By Rob Miller, CEO, VSECU
Since becoming CEO of VSECU, a member-owned cooperative and not for profit credit union open to all Vermonters, I’ve made a point to go out to the communities we serve, engaging with individuals and organizations to better understand issues impacting our members, and all Vermonters. Through these discussions, I came to appreciate the many challenges – and opportunities – facing Vermonters today.
What I found was a growing disconnect between the Vermont we love, and the Vermont we actually experience. Young Vermonters – who are necessary to sustain thriving communities – are leaving the state, shrinking the size of Vermont’s next generation. There is a growing population of low- to moderate-income households that are struggling, and are frequently unaware of the resources available to help them.
There are many thought leaders, organizations and State agencies working to address these issues, but there are significant limits in scale and coordination that make it difficult to achieve real progress. As a state, we value our independence and local control, but our challenges are significant and require us to come together in more meaningful ways to meet the needs of all Vermonters.
What became enlightening to us at VSECU was our distinct position to facilitate and empower cooperation that helps address our broad reaching challenges. At our core, we are a cooperative. We embody people coming together to help one another. With nearly 60,000 member-owners across the state, we have a unique opportunity to employ our scale, capacity, and cooperative spirit to improve the lives of Vermonters and enhance our statewide impact.
At VSECU our members are our top priority. But our members are also Vermonters. With that acknowledgment, we are taking ownership of issues such as economic opportunity, environment, food, shelter and heat, and working to benefit members beyond traditional financial services. By expanding the view of our constituency, we are also strengthening our own long term health. As documented by the Shared Value Initiative, financial institutions around the globe are seeing significant organizational growth by investing in the financial health of their clients and the strength of their communities.
This month we announced a partnership with Milk Money, Vermont’s first third-party crowdfunding portal, to bring together everyday Vermonters in support of local businesses. Last year we worked with community leaders in Bennington to establish The Lightning Jar, a co-working space for entrepreneurs, students and professionals. These initiatives represent innovative efforts to stimulate economic opportunities from within, through collaboration and cooperation. We look forward to supporting these initiatives and more as we seek ways to empower possibilities for our members and Vermonters.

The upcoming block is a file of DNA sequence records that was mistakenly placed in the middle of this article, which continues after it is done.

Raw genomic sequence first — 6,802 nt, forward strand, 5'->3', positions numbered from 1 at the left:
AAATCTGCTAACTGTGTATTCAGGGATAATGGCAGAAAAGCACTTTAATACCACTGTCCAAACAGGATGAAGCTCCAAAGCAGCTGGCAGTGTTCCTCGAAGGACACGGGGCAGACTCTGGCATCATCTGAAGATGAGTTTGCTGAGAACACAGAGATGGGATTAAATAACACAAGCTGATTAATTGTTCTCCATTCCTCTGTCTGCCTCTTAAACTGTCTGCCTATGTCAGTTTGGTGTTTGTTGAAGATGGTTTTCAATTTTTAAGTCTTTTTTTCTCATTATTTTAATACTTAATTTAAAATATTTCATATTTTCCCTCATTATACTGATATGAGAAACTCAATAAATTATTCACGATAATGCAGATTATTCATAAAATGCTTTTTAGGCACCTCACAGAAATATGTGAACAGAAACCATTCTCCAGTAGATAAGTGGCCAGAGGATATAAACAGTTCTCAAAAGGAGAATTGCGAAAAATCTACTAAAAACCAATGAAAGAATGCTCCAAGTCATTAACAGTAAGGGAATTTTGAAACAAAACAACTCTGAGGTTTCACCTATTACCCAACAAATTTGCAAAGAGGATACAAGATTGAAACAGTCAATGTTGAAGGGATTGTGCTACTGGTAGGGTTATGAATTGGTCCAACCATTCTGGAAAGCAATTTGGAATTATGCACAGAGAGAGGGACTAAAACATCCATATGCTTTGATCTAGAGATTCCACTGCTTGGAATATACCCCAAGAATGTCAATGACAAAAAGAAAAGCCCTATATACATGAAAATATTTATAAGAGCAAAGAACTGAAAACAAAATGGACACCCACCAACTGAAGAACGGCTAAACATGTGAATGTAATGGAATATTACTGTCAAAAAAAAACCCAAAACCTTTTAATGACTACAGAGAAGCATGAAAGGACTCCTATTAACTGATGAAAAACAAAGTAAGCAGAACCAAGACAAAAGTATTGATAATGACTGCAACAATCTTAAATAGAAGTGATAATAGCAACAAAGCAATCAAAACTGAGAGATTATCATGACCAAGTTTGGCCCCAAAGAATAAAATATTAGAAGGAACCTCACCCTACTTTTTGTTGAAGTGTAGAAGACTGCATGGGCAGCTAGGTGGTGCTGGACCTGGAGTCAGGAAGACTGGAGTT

The economy is changing. Social and commercial interests no longer have to be at odds. Indeed, a commitment to social impact is smart business. Younger generations place high value on mission-driven businesses, and are increasingly spending their dollars and seeking employment with businesses that are seen as good corporate citizens. Commitment to impact, purpose and people will quickly become necessary to thrive in this new economy.
I encourage other organizations to join VSECU in considering their potential role in our society and to seek the intersection between institutional value and public good. What value can you bring to the Vermonters whose vitality is ultimately key to your business? Increasing societal value does not have to negatively impact your bottom line. Nearly a third of executives credit sustainability activities for contributing to profitability, according to MIT research.
Given the scope of our challenges and the power of our opportunities as a state, we should all embrace a public role as part of our missions, and work together to identify innovative solutions that help create sustainable positive outcomes for everyone in our state. It’s time to create a new movement. Leveraging resources to create impact in our economy and our society is vital to all of our interests, regardless of organizational structure – for profit, non-profit, B Corp, S-Corp, and so on. It’s also vital to Vermont and Vermonters.
Robert Miller, a resident of Shelburne, is CEO of VSECU. He is a former Commissioner of the Vermont Department of Economic Development and currently serves on the boards of the Vermont Center for Emerging Technologies, Capstone Community Action and the Energy Action Network. Mr. Miller earned a B.A. in Political Science and Economics from the University of Vermont.